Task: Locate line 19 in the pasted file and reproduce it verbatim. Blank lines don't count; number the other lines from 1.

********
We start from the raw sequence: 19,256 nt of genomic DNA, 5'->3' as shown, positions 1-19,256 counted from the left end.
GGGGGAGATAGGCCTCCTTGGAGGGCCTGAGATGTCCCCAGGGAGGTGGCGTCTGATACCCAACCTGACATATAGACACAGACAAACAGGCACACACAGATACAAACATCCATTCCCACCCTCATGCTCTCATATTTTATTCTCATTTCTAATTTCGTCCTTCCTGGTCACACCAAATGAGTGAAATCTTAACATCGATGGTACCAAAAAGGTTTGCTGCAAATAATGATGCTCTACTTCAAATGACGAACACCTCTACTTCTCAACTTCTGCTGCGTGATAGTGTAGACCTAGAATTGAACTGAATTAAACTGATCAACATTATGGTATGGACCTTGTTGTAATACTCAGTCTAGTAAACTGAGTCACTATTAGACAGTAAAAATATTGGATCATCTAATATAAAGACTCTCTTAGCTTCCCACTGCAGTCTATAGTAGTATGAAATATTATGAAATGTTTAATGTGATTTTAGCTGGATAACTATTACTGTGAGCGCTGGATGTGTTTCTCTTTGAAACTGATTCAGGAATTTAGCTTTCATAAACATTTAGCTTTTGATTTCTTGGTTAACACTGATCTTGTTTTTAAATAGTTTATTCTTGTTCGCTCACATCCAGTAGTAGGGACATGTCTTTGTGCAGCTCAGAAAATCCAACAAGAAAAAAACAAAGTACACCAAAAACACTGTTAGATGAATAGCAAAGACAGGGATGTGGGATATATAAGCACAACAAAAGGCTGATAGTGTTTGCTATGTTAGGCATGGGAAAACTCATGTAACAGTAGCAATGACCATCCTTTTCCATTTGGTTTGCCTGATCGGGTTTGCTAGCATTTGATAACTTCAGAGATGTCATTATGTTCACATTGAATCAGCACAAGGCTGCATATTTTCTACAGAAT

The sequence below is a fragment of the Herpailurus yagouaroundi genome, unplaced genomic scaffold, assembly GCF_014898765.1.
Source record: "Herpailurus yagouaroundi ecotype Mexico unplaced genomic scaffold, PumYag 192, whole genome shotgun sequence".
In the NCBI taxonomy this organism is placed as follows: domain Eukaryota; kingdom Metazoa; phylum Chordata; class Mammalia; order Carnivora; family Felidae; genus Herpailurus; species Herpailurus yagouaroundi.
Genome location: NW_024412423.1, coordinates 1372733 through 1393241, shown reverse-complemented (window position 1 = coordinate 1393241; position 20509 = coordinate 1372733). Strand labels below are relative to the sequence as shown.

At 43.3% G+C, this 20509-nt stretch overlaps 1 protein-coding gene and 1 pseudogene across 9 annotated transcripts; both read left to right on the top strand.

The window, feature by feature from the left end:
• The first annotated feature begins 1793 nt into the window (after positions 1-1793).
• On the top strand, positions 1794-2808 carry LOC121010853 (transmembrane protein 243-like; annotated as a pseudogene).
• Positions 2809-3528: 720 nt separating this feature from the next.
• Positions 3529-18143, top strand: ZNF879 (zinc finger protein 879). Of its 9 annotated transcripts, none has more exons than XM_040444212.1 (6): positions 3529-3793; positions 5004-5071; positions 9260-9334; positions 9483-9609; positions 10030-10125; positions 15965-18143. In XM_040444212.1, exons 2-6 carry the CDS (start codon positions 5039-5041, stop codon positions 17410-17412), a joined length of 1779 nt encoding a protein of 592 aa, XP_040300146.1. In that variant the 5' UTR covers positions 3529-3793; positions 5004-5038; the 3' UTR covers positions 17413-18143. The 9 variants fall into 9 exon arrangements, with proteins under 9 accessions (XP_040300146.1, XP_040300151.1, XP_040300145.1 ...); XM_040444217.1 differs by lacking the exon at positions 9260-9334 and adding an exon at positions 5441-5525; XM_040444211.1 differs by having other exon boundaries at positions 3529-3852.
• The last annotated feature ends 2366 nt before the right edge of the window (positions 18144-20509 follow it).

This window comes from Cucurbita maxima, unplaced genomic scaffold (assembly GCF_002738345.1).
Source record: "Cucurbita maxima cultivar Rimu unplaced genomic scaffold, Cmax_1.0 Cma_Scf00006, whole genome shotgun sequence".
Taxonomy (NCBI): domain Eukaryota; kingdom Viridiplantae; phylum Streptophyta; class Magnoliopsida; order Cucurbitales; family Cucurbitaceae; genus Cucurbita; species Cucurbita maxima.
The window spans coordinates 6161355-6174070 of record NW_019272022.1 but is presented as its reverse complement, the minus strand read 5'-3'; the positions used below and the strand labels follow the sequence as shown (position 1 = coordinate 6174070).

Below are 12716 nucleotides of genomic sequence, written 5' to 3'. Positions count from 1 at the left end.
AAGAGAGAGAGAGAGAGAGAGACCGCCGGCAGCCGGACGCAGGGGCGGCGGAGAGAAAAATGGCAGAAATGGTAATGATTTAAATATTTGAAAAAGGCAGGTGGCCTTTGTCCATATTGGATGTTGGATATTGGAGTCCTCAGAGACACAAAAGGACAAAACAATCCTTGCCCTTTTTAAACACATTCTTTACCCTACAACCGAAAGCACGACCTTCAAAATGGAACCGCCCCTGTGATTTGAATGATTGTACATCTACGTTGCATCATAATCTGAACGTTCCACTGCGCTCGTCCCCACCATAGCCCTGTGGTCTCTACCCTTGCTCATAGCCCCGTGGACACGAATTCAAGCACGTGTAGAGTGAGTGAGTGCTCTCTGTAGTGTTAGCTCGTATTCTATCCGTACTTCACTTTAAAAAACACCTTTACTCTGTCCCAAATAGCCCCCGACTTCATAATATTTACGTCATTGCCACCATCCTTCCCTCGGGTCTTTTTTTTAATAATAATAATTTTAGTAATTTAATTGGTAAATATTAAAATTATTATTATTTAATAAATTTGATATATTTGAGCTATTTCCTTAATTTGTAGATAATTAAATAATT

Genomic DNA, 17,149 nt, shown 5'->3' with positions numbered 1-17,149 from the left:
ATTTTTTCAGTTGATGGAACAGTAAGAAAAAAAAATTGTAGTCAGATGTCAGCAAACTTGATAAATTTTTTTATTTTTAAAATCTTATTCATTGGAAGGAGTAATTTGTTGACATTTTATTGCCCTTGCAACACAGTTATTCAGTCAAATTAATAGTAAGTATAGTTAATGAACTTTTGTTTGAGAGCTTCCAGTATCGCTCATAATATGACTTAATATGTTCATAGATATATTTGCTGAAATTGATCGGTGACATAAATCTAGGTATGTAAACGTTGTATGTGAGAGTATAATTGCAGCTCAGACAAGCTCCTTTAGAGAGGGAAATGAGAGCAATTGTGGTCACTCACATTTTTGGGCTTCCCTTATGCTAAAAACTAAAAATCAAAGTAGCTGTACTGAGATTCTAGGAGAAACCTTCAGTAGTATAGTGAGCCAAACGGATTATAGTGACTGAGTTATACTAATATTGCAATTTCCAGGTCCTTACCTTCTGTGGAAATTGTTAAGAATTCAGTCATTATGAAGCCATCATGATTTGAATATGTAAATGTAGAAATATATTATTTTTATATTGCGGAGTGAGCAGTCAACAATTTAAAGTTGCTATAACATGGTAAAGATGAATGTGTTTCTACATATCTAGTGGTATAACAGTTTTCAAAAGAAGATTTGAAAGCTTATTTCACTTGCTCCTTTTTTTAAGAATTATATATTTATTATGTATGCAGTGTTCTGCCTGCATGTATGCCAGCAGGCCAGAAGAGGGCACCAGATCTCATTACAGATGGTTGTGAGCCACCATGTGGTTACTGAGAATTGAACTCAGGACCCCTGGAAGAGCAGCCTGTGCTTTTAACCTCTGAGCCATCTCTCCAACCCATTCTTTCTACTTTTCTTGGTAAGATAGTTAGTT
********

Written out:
AAGAGAGAGAGAGAGAGAGAGACCGCCGGCAGCCGGACGCAGGGGCGGCGGAGAGAAAAATGGCAGAAATGGTAATGATTTAAATATTTGAAAAAGGCAGGTGGCCTTTGTCCATATTGGATGTTGGATATTGGAGTCCTCAGAGACACAAAAGGACAAAACAATCCTTGCCCTTTTTAAACACATTCTTTACCCTACAACCGAAAGCACGACCTTCAAAATGGAACCGCCCCTGTGATTTGAATGATTGTACATCTACGTTGCATCATAATCTGAACGTTCCACTGCGCTCGTCCCCACCATAGCCCTGTGGTCTCTACCCTTGCTCATAGCCCCGTGGACACGAATTCAAGCACGTGTAGAGTGAGTGAGTGCTCTCTGTAGTGTTAGCTCGTATTCTATCCGTACTTCACTTTAAAAAACACCTTTACTCTGTCCCAAATAGCCCCCGACTTCATAATATTTACGTCATTGCCACCATCCTTCCCTCGGGTCTTTTTTTTAATAATAATAATTTTAGTAATTTAATTGGTAAATATTAAAATTATTATTATTTAATAAATTTGATATATTTGAGCTATTTCCTTAATTTGTAGATAATTAAATAATT